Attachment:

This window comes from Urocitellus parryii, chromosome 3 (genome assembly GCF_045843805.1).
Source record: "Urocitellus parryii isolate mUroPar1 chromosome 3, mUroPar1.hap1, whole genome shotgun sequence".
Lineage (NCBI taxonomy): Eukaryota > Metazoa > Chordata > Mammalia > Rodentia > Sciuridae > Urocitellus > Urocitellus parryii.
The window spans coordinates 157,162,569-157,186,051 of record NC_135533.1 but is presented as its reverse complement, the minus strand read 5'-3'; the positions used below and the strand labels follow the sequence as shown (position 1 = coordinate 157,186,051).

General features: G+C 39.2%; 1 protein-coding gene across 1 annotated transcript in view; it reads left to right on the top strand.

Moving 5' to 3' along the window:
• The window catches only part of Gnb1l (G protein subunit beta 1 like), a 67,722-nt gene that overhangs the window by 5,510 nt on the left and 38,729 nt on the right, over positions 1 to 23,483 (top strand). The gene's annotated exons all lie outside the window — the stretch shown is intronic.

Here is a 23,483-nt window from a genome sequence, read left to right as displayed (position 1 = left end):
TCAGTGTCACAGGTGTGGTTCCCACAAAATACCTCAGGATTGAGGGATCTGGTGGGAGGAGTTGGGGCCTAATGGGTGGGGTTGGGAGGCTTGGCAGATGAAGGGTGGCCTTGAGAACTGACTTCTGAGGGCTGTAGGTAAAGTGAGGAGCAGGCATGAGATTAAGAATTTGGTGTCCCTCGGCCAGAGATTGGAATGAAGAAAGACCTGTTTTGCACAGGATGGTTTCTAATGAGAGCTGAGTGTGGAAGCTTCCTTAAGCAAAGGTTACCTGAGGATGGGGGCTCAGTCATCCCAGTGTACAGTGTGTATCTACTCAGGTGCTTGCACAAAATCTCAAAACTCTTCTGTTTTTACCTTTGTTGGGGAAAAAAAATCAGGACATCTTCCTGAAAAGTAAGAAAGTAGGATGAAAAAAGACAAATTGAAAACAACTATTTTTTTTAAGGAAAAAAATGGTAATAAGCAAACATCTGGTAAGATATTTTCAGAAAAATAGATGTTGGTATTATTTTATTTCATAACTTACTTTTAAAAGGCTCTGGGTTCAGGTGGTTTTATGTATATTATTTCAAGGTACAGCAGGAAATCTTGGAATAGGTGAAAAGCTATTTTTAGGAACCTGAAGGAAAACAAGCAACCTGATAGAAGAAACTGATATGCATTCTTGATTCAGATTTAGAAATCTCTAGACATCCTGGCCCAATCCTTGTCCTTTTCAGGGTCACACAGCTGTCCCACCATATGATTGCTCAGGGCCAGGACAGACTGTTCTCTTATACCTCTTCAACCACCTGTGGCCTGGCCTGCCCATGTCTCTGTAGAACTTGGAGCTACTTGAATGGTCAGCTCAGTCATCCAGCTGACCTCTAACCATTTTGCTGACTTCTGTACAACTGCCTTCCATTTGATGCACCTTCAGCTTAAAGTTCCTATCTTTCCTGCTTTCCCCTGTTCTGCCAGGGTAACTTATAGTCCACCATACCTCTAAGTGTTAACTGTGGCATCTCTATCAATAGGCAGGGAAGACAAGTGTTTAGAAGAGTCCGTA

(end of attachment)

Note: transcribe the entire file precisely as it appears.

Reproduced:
This window comes from Urocitellus parryii, chromosome 3 (genome assembly GCF_045843805.1).
Source record: "Urocitellus parryii isolate mUroPar1 chromosome 3, mUroPar1.hap1, whole genome shotgun sequence".
Lineage (NCBI taxonomy): Eukaryota > Metazoa > Chordata > Mammalia > Rodentia > Sciuridae > Urocitellus > Urocitellus parryii.
The window spans coordinates 157,162,569-157,186,051 of record NC_135533.1 but is presented as its reverse complement, the minus strand read 5'-3'; the positions used below and the strand labels follow the sequence as shown (position 1 = coordinate 157,186,051).

General features: G+C 39.2%; 1 protein-coding gene across 1 annotated transcript in view; it reads left to right on the top strand.

Moving 5' to 3' along the window:
• The window catches only part of Gnb1l (G protein subunit beta 1 like), a 67,722-nt gene that overhangs the window by 5,510 nt on the left and 38,729 nt on the right, over positions 1 to 23,483 (top strand). The gene's annotated exons all lie outside the window — the stretch shown is intronic.

Here is a 23,483-nt window from a genome sequence, read left to right as displayed (position 1 = left end):
TCAGTGTCACAGGTGTGGTTCCCACAAAATACCTCAGGATTGAGGGATCTGGTGGGAGGAGTTGGGGCCTAATGGGTGGGGTTGGGAGGCTTGGCAGATGAAGGGTGGCCTTGAGAACTGACTTCTGAGGGCTGTAGGTAAAGTGAGGAGCAGGCATGAGATTAAGAATTTGGTGTCCCTCGGCCAGAGATTGGAATGAAGAAAGACCTGTTTTGCACAGGATGGTTTCTAATGAGAGCTGAGTGTGGAAGCTTCCTTAAGCAAAGGTTACCTGAGGATGGGGGCTCAGTCATCCCAGTGTACAGTGTGTATCTACTCAGGTGCTTGCACAAAATCTCAAAACTCTTCTGTTTTTACCTTTGTTGGGGAAAAAAAATCAGGACATCTTCCTGAAAAGTAAGAAAGTAGGATGAAAAAAGACAAATTGAAAACAACTATTTTTTTTAAGGAAAAAAATGGTAATAAGCAAACATCTGGTAAGATATTTTCAGAAAAATAGATGTTGGTATTATTTTATTTCATAACTTACTTTTAAAAGGCTCTGGGTTCAGGTGGTTTTATGTATATTATTTCAAGGTACAGCAGGAAATCTTGGAATAGGTGAAAAGCTATTTTTAGGAACCTGAAGGAAAACAAGCAACCTGATAGAAGAAACTGATATGCATTCTTGATTCAGATTTAGAAATCTCTAGACATCCTGGCCCAATCCTTGTCCTTTTCAGGGTCACACAGCTGTCCCACCATATGATTGCTCAGGGCCAGGACAGACTGTTCTCTTATACCTCTTCAACCACCTGTGGCCTGGCCTGCCCATGTCTCTGTAGAACTTGGAGCTACTTGAATGGTCAGCTCAGTCATCCAGCTGACCTCTAACCATTTTGCTGACTTCTGTACAACTGCCTTCCATTTGATGCACCTTCAGCTTAAAGTTCCTATCTTTCCTGCTTTCCCCTGTTCTGCCAGGGTAACTTATAGTCCACCATACCTCTAAGTGTTAACTGTGGCATCTCTATCAATAGGCAGGGAAGACAAGTGTTTAGAAGAGTCCGTA